8 Video Game Remasters We DEMANDED (Then Instantly Regretted)

Be careful what you wish for.

Gta definitive edition

There once was a time in the video game industry that they word "Remaster" held the type of clout that could knock a goat out just by punching the air near it.

When accompanied with the prefix of a video game title that all had but forgotten, the announcement of a video game remaster could and indeed did send the collective gaming consciousness into a pleasure coma, as the act of cherry-picking a niche game, tweaking, and ironing out its flaws for the modern age was basically like a win-win for gamers.

However, as we all know, there are more than a handful of times where a remaster is anything but, with developers squirting out tepid gruel with minimal effort in an effort to exploit nostalgia and to tickle your wallet dry, which is horrifically damaging to not only our bank balances but also to the legacy of the IP in question. It's lead to many heated arguments down the pub with my younger colleagues as they strain to understand why I adore franchises that have just been dug up and wheeled out with the only new feature being "now with added stink lines!", and it makes you wish that you'd never begged developers to give your favorite title another day in the sun.

They say "be careful what you wish for" and in the cases of these eight games, they would be bloody right to be so apprehensive as we regretted asking for these remasters IMMEDIATELY.

8. Final Fantasy Crystal Chronicles

Gta definitive edition
Square Enix

While not being as well received as some of the other mainline entries into the Final Fantasy franchise, Crystal Chronicles found a lot of favor with Gamecube fans upon its release back in 2004, mainly due to it's wonderfully cute art style and interesting approach to battling.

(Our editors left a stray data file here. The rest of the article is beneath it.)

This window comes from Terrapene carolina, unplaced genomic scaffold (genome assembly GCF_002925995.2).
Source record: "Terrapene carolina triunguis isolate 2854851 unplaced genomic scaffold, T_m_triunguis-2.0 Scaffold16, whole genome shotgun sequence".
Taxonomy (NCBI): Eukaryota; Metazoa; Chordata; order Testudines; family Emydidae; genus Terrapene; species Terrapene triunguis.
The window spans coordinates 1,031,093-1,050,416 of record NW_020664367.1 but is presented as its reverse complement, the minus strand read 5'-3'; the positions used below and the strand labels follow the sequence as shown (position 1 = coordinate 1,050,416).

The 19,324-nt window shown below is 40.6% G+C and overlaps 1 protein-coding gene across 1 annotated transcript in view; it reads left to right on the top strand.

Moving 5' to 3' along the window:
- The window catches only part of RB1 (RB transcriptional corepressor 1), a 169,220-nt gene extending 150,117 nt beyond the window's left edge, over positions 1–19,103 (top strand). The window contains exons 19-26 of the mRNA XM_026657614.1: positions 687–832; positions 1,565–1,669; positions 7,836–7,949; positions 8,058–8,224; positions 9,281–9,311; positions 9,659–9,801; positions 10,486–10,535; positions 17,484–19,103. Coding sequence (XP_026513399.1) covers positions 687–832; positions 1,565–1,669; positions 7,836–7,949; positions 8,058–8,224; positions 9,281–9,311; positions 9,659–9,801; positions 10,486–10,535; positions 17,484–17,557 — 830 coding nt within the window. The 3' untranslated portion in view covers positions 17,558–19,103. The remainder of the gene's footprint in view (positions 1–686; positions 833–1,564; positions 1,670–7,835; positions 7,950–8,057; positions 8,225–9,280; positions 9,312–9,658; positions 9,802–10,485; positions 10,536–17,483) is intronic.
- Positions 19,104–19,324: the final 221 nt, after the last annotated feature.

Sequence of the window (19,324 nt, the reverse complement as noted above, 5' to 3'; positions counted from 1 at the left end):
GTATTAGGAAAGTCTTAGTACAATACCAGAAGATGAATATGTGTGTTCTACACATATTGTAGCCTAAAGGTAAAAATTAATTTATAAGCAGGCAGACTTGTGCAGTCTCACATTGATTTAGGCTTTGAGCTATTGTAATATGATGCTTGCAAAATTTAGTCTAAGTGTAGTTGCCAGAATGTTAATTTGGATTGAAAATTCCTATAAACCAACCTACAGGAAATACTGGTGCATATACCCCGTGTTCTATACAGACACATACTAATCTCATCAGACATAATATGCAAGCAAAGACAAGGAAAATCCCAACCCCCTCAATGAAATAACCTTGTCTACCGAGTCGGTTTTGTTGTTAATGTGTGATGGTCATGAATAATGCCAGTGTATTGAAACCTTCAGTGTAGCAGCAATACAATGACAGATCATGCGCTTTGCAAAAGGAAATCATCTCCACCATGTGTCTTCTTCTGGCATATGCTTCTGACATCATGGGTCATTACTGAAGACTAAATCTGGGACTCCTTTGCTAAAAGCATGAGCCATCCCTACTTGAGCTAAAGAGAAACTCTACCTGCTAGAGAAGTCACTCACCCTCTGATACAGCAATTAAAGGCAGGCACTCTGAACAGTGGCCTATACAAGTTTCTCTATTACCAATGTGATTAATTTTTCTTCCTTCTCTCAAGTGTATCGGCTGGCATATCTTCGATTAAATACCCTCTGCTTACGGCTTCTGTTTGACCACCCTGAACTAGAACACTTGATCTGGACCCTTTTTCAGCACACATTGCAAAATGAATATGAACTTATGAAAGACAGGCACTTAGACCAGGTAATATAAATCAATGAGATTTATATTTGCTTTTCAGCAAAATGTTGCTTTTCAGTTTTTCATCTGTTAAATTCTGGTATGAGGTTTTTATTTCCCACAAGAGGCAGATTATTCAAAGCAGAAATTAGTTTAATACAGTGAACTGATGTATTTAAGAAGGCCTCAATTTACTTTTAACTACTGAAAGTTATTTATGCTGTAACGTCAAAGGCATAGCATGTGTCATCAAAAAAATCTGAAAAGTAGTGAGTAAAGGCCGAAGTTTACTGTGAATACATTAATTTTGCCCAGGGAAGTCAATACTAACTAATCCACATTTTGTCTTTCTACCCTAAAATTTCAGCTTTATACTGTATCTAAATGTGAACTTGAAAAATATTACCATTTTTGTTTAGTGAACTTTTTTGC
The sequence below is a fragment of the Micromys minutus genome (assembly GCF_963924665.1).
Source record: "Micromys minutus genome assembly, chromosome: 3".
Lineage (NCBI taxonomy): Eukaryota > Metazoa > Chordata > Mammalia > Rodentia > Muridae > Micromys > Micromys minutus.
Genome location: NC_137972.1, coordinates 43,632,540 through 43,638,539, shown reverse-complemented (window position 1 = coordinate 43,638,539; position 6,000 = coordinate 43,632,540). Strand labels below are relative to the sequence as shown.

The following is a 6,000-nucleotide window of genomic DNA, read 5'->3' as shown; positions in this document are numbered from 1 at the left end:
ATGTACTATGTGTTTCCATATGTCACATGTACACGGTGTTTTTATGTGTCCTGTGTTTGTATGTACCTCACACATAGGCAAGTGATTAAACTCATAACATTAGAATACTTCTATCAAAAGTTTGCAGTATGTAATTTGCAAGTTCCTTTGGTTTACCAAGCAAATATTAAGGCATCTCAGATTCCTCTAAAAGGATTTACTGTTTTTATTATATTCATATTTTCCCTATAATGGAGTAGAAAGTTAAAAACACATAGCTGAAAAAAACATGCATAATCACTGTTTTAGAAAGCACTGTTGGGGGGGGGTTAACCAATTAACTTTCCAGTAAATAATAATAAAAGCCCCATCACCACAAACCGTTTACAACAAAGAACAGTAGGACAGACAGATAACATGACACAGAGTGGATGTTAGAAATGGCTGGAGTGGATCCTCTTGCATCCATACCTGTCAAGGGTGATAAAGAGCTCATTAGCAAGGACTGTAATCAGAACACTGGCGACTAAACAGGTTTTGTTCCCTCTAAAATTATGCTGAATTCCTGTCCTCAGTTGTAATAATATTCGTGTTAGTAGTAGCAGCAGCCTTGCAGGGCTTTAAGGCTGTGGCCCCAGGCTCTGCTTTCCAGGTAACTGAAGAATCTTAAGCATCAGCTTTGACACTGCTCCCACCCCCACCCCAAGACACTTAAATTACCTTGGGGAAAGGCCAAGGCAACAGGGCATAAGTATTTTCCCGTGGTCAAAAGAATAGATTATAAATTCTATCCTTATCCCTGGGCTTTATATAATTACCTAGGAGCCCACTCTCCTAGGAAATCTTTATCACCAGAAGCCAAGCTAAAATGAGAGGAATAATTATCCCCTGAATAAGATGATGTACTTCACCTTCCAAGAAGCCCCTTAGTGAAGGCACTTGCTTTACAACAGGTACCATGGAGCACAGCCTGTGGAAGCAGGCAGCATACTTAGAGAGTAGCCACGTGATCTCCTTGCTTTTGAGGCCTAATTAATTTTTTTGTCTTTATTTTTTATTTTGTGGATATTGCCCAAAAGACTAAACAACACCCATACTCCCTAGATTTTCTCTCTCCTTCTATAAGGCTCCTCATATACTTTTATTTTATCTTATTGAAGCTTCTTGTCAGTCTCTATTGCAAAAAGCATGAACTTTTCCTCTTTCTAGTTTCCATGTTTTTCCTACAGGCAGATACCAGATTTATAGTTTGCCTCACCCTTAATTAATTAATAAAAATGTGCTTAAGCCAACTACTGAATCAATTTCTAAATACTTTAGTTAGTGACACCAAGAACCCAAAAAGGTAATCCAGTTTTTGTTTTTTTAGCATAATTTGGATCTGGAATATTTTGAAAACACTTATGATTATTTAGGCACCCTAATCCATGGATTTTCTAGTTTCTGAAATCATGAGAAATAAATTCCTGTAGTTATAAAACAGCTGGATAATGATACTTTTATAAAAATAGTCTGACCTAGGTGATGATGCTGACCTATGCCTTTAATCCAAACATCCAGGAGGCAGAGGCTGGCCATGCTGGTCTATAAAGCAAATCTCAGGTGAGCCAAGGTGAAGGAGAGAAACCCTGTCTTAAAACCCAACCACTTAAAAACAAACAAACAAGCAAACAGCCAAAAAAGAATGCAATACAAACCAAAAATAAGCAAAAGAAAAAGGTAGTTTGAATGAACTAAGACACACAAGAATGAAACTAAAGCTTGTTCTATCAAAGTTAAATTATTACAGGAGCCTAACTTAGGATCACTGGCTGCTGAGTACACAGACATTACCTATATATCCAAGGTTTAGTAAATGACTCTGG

Therefore it was to the applause of many when it was announced that Crystal Chronicles would be making its way to non-Nintendo consoles in 2018 alongside a slew of updates, new dungeons, and the ability to take this title online with cross-play elements, which quite obviously was the main selling point here.

However, that applause soon turned to moans of frustration when it was also revealed that this cross-play feature also allowed mobile phone users to jump in on the action, which was akin to swapping out a crying babies' milk for a bottle filled with food bin squeezings.

The reason why this was so utterly terrible is that it placed a huge limitation on the online aspect of the remaster, as now everything was boiled down to the bare essentials to make sure it worked on phones, meaning that parties auto-disbanded after every single dungeon, and online chat was basically non-existent. Add into this the constant connection issues and the removal of local multiplayer as a workaround and you have a remaster that actually offered less than the original game.

Good going.


Jules Gill hasn't written a bio just yet, but if they had... it would appear here.